Thursday, September 17, 2009

Captain America: The Truth

Marvel Comics has prided itself for injecting a sense of realism into their superhero stories since the introduction of the Fantastic Four and Spider-Man. The Truth is an instance of injecting some history into their mythos. Originally published as a 7-issue mini-series in 2002-2003, it reimagines the origin of Captain America crossed with the real-life events of the Tuskegee Syphilis Experiment. Instead of Steve Rogers being the sole recipient of the super-soldier serum, we learn that the US government secretly experimented earlier with African-American soldiers. What is more, this series is not an imaginary story or a "what if?" scenario. It counts as an official part of continuity.

The Truth mostly focuses on three people: Isaiah Bradley, a young soldier who has just left his wife and unborn child to go into the service, Maurice Canfield, a son of a wealthy industrialist, and Luke Evans, a career soldier who fought and was disfigured in World War I. A large part of this series involves the moral implications of these experiments, with a special focus on a shameful racist past and cover-up. In the course of the story, these experiments are also juxtaposed with the Nazi Dr. Menegele's experiments with Jewish prisoners during World War II.

The combination of racial considerations, US history, and superhero comics is celebrated by some critics, represented here by this review from Brent Staples. Other reviews, such as this one by Brian Cronin, point to how this may be a great concept for a story but how the story may be lacking in execution. In particular, the first 5 issues are a series of intertwined narratives which build to a dramatic point that gets diffused as the last 2 issues are full of long stretches of expository dialogue. Other criticisms have been made about the cartoonish style of the art as perhaps being inappropriate for such serious subject matter.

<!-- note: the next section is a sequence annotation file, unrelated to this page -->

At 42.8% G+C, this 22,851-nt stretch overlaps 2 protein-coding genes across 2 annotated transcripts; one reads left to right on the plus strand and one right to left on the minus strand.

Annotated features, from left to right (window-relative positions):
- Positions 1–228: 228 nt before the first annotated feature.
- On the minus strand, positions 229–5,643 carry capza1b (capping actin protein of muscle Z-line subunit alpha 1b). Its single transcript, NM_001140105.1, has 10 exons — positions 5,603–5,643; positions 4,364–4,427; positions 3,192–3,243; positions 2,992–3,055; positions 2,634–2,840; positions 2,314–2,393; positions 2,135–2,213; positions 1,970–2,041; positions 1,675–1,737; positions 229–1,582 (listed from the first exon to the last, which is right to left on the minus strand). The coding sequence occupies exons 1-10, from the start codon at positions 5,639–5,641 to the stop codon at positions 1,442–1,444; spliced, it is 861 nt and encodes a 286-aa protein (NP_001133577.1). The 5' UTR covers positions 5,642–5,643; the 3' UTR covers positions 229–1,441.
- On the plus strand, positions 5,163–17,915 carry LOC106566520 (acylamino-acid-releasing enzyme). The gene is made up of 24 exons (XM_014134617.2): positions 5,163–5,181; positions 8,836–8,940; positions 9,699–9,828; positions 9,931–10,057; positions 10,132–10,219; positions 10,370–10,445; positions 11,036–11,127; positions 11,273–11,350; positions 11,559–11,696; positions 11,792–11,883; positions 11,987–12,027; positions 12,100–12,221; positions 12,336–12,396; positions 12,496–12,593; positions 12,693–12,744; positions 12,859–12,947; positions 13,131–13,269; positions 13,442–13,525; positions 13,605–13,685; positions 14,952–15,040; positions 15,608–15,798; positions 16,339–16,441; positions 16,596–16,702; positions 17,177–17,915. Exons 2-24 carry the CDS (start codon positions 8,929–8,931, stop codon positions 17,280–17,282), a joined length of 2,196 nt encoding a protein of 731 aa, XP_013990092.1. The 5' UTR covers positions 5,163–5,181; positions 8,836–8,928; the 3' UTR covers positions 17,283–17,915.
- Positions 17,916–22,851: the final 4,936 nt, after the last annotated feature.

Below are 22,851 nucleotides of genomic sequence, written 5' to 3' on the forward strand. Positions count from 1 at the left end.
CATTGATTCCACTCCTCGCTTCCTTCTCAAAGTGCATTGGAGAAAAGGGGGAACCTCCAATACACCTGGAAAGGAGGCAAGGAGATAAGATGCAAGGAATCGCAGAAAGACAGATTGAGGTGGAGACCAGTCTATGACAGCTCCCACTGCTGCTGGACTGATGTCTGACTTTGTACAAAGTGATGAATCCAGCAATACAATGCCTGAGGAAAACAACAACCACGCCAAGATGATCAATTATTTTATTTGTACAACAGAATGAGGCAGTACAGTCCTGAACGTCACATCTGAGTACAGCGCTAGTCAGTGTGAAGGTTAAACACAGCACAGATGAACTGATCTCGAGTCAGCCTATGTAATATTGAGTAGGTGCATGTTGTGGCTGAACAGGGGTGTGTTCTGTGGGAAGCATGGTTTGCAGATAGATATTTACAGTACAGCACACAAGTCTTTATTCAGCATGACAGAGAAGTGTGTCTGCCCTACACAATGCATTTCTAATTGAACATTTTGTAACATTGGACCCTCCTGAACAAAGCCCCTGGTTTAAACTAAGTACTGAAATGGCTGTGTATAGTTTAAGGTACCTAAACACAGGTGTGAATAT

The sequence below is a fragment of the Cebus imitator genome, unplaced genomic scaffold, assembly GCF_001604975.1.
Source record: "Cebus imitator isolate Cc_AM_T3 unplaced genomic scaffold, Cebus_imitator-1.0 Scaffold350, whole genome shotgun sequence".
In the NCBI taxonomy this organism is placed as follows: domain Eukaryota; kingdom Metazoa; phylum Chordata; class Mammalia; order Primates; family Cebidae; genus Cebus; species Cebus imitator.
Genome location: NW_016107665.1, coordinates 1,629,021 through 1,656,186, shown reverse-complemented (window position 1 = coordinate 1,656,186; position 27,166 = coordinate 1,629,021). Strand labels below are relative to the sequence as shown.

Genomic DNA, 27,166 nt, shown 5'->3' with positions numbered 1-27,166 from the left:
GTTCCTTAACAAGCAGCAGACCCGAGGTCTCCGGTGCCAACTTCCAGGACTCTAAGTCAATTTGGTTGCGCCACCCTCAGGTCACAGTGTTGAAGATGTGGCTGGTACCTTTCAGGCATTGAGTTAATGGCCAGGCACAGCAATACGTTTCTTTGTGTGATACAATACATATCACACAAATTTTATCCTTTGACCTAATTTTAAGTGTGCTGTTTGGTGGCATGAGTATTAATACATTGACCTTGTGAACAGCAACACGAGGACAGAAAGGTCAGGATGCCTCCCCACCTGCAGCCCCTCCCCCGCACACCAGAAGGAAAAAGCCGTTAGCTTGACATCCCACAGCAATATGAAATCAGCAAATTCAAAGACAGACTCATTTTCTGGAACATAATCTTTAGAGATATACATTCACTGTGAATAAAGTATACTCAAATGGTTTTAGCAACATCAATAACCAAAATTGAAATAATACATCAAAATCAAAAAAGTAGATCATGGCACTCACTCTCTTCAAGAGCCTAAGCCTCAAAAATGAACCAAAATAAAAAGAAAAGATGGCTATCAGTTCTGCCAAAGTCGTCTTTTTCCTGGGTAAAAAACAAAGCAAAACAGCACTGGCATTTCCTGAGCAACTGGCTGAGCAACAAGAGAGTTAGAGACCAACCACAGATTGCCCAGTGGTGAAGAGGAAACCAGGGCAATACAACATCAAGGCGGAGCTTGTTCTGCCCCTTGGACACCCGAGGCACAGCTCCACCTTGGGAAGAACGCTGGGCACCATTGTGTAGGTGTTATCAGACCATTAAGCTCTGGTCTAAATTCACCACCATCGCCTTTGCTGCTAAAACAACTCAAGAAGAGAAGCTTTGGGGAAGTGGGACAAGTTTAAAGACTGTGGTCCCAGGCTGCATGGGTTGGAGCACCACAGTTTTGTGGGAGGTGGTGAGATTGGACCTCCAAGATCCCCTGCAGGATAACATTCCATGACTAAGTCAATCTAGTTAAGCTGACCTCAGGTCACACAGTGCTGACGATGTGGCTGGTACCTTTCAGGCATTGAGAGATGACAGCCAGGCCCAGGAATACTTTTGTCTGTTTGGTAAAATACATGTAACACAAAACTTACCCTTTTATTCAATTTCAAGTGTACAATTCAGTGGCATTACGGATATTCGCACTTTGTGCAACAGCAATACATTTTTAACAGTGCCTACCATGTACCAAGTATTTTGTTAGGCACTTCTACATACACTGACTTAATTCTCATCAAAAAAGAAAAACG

The Truth was written by Robert Morales, a writer and editor who worked for Vibe magazine and has limited comics work. Kyle Baker, who describes himself with tongue-in-cheek as the "Greatest Cartoonist of All Time," provided the art. He has been drawing comics for more than 20 years, having begun his career as a high school intern at Marvel. Baker is a respected comic artist, cartoonist, and animator who has won 8 Eisner Awards over his career.

For a more detailed summary of The Truth, including more about its impact on Marvel Comics continuity, see this page at For a detailed account of Captain America and his career, see his official page at Marvel Comics. For more information and links about the Tuskegee Syphilis Experiment, check out this NPR feature.

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